Me?  I can’t wait to get to heaven.

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–  What I mean is this:  One of you says, “I follow Paul”, another says “I follow Apollos”, another says “I follow Cephas” … still another “I follow Christ”.  Is Christ divided?  Was Paul crucified for you?  Were you baptized in the name of Paul?” – 1 Corinthians 1:12-13

      Can you quote Joyce Meyer or Joel Osteen more than you can quote Scripture?  Do you eagerly await your latest Guideposts, In Touch (Charles Stanley), or Turning Points (David Jeremiah) monthly magazine in the mail … then you pour over almost every page … and then set it down on top of your unopened Bible?  Have you left,  or known anyone to leave a church just because the pastor retired or moved away?  Do you church-hop, hoping to find the one where the sermons best suit your current frame of mind?   Please don’t misunderstand me – all of the above men and women of God are wonderful teachers … just as the Apostle Paul was … but they are not your eternal teacher.  None of them were crucified or baptized for you. 

     In the first chapter of 1st Corinthians, the church there was failing.  It had originally been set in Corinth, but now Corinth was getting into the church.  As Henrietta Mears once wrote, “It’s a glorious sight to see a ship launched into the sea, but it is a tragic thing when the sea gets into the ship”.  Some leaders of the Corinth church, most likely the ones still trying to follow Christ, saw this and wrote Paul, asking his thoughts.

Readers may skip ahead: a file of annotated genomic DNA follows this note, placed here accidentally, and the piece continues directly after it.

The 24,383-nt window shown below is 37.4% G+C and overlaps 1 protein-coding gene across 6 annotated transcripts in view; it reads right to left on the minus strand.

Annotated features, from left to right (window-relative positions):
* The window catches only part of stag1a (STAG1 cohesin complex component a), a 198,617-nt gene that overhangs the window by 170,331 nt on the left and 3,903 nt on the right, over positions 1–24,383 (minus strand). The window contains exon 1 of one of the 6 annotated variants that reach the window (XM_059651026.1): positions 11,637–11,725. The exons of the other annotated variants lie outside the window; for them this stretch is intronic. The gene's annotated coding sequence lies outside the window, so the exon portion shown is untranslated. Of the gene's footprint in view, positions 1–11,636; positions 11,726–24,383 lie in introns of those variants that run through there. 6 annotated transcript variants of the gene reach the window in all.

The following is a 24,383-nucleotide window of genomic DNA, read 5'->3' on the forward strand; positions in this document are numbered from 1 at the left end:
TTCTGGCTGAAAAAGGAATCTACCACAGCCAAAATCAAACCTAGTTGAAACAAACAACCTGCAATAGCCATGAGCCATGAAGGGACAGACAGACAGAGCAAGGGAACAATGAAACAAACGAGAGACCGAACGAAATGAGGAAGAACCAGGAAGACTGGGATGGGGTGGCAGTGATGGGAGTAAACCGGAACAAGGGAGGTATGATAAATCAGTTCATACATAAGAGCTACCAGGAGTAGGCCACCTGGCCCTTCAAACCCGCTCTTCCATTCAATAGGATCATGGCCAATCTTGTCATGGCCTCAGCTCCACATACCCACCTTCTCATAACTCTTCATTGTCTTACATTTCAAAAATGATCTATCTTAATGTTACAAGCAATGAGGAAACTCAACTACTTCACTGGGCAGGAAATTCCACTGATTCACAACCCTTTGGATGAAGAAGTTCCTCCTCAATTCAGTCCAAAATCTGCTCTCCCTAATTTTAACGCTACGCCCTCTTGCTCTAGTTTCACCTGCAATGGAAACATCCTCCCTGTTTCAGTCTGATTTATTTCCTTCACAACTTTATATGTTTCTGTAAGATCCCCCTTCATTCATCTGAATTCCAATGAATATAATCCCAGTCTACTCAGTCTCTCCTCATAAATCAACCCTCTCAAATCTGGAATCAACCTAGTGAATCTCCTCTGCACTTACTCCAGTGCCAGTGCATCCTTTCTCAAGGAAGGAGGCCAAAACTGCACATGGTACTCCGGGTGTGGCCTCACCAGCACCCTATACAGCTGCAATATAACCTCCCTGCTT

Greek party politics had entered the Corinth church.  Nothing will divide a church faster than party politics.  It had split into four factions, each group following and preferring a particular teacher, named above in verse 11.  Apollos was a very eloquent, well-versed man of Scripture, Paul tended to be mostly practical in nature, and Cephas (or Peter) was a more persuasive speaker than some others.

     So, Paul responds powerfully and beautifully, appealing for unity.  He asks them almost point blank, “Is Christ divided? Was I crucified and baptized for you?” (v13)  He tells them he came not to baptize, but to preach the gospel … not with the wisdom of words lest the cross of Christ become of no effect. (v17)  Paul adds that the world cannot know God by their wisdom, and that we cannot be saved by preaching. (v20, 21)  If that were the case, the Jews would then require some sort of sign, and the Gentiles would require some sort of wise sermon before coming to salvation. (v22)  But when we preach Christ crucified as the only way to salvation, then that becomes a stumbling block and foolishness to so many of us, just like it did with the Jews and Gentiles in Corinth. (v23)

     Is your church preaching Christ crucified?  Are you … are the members of your congregation following Christ?  Do you know people who come one Sunday when they know a particular pastor is preaching, and stay away the next when they find out it is someone else … someone’s style they may not personally like?  Is that you?  Would you consider changing churches or even stop going if your favorite pastor announced he/she were leaving or retiring?  Have you ever gone out to lunch after a service with friends and heard (or said yourself) comments about the sermon such as, “But I heard David Jeremiah say this last week,”, or “That’s not what John Hagee said this morning on TV”.?  No or little mention of Christ and the Bible anywhere?  Again, we can have great teachers, but Franklin Graham was not crucified for you, nor was his father baptized for you.

     There is only one leader and center of every church and that is Christ.  Henrietta Mears wrote about this passage of Scripture decades ago:

     – In effect, what Paul is saying here is, “Your factional nature is sin.  Can you follow a mere man, hoping that he can give you earthly and eternal life?”

Quoting and trusting what man says is foolishness.  Verse 18 reads, “The preaching of the cross is foolishness to those who are perishing.”